The Daybreak facility served more than 200 girls last year, says Sandy Tipton, Daybreak's only teacher in Spokane. Excelsior served about 140, and the Healing Lodge served 165.

Tipton says that teens can be in treatment for months at a time — much longer than the average stay at a detention facility. Like the juvenile detention school, Daybreak bases its curriculum on what students were working on in their previous school. Rehab centers also have a large population of students who are referred there from a juvenile court.

Klinefelter says that more teachers are needed to improve the teacher-to-student ratio at Daybreak, which she says is now at one teacher for every 30 kids.

"Sandy does a phenomenal job," Klinefelter says. "I just can only imagine what she could do if she had two additional teachers to support her."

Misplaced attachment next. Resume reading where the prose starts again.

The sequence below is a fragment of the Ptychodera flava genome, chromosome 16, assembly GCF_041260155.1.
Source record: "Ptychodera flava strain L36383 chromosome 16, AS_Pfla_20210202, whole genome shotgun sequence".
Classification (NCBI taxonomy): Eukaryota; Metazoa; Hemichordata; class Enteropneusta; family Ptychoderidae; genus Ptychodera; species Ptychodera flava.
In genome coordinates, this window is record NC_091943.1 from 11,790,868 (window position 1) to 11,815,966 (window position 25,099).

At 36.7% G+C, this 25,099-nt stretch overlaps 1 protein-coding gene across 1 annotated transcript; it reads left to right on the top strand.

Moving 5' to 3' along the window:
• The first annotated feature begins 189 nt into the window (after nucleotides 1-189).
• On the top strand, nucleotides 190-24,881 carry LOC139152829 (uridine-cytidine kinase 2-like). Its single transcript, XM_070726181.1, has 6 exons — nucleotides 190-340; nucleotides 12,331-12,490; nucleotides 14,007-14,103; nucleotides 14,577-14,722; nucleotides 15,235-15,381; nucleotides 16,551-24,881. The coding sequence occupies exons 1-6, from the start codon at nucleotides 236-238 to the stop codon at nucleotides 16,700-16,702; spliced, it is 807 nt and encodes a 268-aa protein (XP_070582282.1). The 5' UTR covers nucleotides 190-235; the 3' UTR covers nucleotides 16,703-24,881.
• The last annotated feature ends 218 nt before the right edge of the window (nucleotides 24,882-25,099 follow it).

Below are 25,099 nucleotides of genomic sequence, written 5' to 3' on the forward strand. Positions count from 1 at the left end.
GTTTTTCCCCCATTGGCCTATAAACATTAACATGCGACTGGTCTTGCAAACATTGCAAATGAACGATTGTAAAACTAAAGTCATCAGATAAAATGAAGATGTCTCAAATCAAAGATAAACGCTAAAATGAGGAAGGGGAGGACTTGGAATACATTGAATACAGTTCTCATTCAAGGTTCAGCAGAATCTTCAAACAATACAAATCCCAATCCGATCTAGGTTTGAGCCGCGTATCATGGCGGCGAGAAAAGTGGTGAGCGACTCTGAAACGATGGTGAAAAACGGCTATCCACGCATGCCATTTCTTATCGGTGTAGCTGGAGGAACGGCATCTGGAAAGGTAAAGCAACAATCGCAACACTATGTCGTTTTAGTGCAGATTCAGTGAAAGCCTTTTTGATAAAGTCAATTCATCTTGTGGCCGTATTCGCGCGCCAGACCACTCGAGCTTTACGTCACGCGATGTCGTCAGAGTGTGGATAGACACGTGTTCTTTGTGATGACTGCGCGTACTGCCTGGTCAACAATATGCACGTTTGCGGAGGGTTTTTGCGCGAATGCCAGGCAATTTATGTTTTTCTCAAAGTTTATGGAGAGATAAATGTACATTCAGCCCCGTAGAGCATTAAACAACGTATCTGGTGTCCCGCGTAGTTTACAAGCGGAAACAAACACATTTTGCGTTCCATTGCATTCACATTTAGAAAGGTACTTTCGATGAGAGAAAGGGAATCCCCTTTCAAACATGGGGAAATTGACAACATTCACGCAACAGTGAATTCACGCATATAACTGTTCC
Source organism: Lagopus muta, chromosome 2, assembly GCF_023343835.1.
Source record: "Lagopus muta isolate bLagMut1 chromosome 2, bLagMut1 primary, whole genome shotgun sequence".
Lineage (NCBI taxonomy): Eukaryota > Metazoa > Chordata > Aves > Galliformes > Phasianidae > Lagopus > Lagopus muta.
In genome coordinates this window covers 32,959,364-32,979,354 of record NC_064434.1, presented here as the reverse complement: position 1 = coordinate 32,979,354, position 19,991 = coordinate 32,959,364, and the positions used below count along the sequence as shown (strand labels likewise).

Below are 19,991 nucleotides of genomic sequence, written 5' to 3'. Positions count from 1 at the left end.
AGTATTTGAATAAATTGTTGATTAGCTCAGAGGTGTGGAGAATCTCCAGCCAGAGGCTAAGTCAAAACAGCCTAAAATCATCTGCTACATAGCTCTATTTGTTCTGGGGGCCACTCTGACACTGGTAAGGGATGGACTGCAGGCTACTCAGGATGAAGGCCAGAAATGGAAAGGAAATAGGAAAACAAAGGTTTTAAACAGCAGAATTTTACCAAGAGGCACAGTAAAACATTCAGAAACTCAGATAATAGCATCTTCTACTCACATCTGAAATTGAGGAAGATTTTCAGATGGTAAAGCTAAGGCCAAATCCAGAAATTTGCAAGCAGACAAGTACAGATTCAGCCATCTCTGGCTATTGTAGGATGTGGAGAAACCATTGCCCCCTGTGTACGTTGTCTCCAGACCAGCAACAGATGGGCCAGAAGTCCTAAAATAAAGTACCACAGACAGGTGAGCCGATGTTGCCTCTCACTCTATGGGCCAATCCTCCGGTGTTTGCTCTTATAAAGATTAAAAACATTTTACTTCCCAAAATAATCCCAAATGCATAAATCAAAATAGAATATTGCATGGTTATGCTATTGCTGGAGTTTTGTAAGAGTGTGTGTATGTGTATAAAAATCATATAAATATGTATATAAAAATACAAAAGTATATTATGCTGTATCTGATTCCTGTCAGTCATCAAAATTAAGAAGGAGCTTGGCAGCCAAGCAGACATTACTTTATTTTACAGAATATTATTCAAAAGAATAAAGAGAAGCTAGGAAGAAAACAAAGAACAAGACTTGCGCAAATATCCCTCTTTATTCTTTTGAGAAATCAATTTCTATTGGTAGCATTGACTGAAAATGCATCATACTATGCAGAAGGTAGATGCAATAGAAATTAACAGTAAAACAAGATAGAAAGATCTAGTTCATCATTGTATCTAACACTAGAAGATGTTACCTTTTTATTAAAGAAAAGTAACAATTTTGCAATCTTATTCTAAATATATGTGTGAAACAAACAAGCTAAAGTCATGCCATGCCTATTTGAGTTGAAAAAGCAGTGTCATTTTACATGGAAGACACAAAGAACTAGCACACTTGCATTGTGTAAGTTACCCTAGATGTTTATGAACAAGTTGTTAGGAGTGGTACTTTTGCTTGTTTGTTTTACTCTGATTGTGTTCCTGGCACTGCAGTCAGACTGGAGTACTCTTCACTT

Spencer, long blond hair flowing from beneath his beanie, remembers a teacher he had in third grade at Longfellow Elementary School. He remembers her because she actually talked to him, unlike other teachers who saw him as just another student from any other class.

If he would get in trouble, he would go out in the hall and she'd give him a dictionary. It made him like school.

"She really just understood and set me down the right path," Spencer says.

He says he didn't have any other teachers like that until he came to the SAC school, where the three teachers can spend more time with students. But when he tells people about the school, they usually have no idea what he's talking about.

Elisa Vanhoff, one of Spencer's teachers at the SAC school, says the staff understands that the kids they serve all have experienced some kind of trauma in their life. If students act out, they work with them, kind of like Spencer's third-grade teacher.

That means kicking a student out of school is not really an option, Vanhoff says.

"Where else would they go?" ♦